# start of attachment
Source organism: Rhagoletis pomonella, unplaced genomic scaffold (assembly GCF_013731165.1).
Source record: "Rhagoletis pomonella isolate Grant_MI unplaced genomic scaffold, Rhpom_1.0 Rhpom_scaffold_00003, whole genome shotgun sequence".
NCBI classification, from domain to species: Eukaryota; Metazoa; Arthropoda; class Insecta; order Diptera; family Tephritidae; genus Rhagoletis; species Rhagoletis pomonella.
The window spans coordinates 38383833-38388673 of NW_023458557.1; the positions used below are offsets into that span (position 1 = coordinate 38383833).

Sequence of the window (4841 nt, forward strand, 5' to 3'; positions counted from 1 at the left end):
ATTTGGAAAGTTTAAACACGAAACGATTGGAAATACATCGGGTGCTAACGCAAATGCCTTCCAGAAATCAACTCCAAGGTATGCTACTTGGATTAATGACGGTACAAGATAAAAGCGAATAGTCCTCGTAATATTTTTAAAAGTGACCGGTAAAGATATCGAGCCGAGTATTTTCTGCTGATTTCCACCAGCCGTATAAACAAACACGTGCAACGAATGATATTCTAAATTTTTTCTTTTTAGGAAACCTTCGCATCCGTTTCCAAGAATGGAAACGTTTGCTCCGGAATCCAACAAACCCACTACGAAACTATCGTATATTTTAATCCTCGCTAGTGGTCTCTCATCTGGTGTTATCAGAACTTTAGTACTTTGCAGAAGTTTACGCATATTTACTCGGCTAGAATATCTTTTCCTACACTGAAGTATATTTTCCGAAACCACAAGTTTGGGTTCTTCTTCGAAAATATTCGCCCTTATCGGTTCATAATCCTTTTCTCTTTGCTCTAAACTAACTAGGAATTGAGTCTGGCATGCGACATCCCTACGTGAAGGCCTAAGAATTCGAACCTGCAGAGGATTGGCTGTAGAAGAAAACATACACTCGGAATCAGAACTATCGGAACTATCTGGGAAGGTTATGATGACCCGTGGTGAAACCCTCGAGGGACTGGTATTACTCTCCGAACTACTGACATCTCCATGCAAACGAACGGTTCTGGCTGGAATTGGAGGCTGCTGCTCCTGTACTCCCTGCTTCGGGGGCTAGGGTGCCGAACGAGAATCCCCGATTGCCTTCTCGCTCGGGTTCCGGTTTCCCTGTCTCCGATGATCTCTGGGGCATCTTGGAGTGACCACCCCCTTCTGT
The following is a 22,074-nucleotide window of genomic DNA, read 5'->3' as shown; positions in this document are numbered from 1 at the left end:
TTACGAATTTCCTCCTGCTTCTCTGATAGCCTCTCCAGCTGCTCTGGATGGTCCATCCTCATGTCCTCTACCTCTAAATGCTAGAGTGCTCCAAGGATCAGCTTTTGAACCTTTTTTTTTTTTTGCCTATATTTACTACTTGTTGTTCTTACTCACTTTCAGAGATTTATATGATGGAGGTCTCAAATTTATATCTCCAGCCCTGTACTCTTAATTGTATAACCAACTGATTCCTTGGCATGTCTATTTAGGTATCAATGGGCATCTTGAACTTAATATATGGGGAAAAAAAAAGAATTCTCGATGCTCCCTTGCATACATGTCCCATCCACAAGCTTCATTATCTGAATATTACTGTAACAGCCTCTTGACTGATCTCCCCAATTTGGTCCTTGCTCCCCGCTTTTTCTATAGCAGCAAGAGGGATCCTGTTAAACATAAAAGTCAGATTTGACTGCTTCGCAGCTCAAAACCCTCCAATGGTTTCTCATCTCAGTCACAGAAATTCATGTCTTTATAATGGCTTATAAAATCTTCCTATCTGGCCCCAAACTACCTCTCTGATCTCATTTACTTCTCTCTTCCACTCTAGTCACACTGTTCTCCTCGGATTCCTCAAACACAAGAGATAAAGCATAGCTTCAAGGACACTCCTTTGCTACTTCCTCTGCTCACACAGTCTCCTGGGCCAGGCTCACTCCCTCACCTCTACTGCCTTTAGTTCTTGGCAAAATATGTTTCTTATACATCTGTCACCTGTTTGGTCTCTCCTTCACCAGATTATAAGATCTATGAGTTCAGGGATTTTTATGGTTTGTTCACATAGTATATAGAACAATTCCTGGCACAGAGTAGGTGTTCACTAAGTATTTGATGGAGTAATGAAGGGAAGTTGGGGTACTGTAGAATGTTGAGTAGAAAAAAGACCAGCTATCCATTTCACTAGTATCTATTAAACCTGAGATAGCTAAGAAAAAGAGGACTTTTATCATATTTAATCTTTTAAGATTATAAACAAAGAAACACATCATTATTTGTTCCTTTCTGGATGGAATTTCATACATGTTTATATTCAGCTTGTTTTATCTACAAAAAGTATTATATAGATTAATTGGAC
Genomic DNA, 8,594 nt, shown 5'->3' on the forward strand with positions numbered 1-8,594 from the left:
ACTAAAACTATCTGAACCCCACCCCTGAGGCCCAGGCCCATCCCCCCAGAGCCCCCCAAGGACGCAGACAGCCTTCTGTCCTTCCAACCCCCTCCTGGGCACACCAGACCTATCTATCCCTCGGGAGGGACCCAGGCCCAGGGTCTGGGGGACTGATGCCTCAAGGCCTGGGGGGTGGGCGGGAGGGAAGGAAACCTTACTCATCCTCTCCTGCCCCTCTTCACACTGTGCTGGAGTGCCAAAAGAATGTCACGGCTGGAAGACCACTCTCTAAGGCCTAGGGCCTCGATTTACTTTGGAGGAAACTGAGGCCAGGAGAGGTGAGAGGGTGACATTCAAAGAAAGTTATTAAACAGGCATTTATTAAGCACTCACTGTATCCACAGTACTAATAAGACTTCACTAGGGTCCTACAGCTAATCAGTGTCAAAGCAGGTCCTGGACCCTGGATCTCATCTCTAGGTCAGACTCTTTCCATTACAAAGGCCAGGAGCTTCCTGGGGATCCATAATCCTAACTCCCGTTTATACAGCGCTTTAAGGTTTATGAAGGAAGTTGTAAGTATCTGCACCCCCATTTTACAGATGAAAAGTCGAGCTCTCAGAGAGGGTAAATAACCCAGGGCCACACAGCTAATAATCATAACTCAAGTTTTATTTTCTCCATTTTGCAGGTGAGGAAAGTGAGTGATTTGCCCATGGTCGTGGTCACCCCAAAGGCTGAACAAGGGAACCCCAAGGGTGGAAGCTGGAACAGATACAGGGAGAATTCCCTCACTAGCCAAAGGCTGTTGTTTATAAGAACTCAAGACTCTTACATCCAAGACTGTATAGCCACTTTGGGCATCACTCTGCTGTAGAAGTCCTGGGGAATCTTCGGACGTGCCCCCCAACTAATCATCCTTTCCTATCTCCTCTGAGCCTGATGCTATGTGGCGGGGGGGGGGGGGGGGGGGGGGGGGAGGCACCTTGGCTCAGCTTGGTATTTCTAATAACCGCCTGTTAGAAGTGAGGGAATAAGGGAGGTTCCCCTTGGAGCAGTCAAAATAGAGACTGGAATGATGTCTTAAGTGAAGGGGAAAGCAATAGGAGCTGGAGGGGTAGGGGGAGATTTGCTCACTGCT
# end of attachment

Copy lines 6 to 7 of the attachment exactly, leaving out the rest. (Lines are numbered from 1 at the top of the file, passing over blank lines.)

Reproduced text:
ATTTGGAAAGTTTAAACACGAAACGATTGGAAATACATCGGGTGCTAACGCAAATGCCTTCCAGAAATCAACTCCAAGGTATGCTACTTGGATTAATGACGGTACAAGATAAAAGCGAATAGTCCTCGTAATATTTTTAAAAGTGACCGGTAAAGATATCGAGCCGAGTATTTTCTGCTGATTTCCACCAGCCGTATAAACAAACACGTGCAACGAATGATATTCTAAATTTTTTCTTTTTAGGAAACCTTCGCATCCGTTTCCAAGAATGGAAACGTTTGCTCCGGAATCCAACAAACCCACTACGAAACTATCGTATATTTTAATCCTCGCTAGTGGTCTCTCATCTGGTGTTATCAGAACTTTAGTACTTTGCAGAAGTTTACGCATATTTACTCGGCTAGAATATCTTTTCCTACACTGAAGTATATTTTCCGAAACCACAAGTTTGGGTTCTTCTTCGAAAATATTCGCCCTTATCGGTTCATAATCCTTTTCTCTTTGCTCTAAACTAACTAGGAATTGAGTCTGGCATGCGACATCCCTACGTGAAGGCCTAAGAATTCGAACCTGCAGAGGATTGGCTGTAGAAGAAAACATACACTCGGAATCAGAACTATCGGAACTATCTGGGAAGGTTATGATGACCCGTGGTGAAACCCTCGAGGGACTGGTATTACTCTCCGAACTACTGACATCTCCATGCAAACGAACGGTTCTGGCTGGAATTGGAGGCTGCTGCTCCTGTACTCCCTGCTTCGGGGGCTAGGGTGCCGAACGAGAATCCCCGATTGCCTTCTCGCTCGGGTTCCGGTTTCCCTGTCTCCGATGATCTCTGGGGCATCTTGGAGTGACCACCCCCTTCTGT
The following is a 22,074-nucleotide window of genomic DNA, read 5'->3' as shown; positions in this document are numbered from 1 at the left end: